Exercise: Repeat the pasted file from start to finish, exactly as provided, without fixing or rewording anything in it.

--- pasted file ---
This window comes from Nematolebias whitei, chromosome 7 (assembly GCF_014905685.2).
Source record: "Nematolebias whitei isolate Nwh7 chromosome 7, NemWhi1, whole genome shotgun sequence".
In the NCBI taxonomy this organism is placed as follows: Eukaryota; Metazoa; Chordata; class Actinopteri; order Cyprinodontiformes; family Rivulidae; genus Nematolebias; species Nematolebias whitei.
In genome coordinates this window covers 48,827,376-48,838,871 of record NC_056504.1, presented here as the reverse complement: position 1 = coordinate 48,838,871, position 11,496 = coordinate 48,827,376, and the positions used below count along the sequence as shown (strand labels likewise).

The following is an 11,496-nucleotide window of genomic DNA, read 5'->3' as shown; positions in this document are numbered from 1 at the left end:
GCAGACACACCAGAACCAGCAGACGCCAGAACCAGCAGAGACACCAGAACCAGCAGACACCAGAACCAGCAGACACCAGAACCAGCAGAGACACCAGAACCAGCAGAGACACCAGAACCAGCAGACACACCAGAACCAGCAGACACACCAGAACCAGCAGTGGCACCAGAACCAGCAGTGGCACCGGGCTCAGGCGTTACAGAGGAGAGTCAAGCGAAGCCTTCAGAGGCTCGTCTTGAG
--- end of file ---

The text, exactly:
This window comes from Nematolebias whitei, chromosome 7 (assembly GCF_014905685.2).
Source record: "Nematolebias whitei isolate Nwh7 chromosome 7, NemWhi1, whole genome shotgun sequence".
In the NCBI taxonomy this organism is placed as follows: Eukaryota; Metazoa; Chordata; class Actinopteri; order Cyprinodontiformes; family Rivulidae; genus Nematolebias; species Nematolebias whitei.
In genome coordinates this window covers 48,827,376-48,838,871 of record NC_056504.1, presented here as the reverse complement: position 1 = coordinate 48,838,871, position 11,496 = coordinate 48,827,376, and the positions used below count along the sequence as shown (strand labels likewise).

The following is an 11,496-nucleotide window of genomic DNA, read 5'->3' as shown; positions in this document are numbered from 1 at the left end:
GCAGACACACCAGAACCAGCAGACGCCAGAACCAGCAGAGACACCAGAACCAGCAGACACCAGAACCAGCAGACACCAGAACCAGCAGAGACACCAGAACCAGCAGAGACACCAGAACCAGCAGACACACCAGAACCAGCAGACACACCAGAACCAGCAGTGGCACCAGAACCAGCAGTGGCACCGGGCTCAGGCGTTACAGAGGAGAGTCAAGCGAAGCCTTCAGAGGCTCGTCTTGAG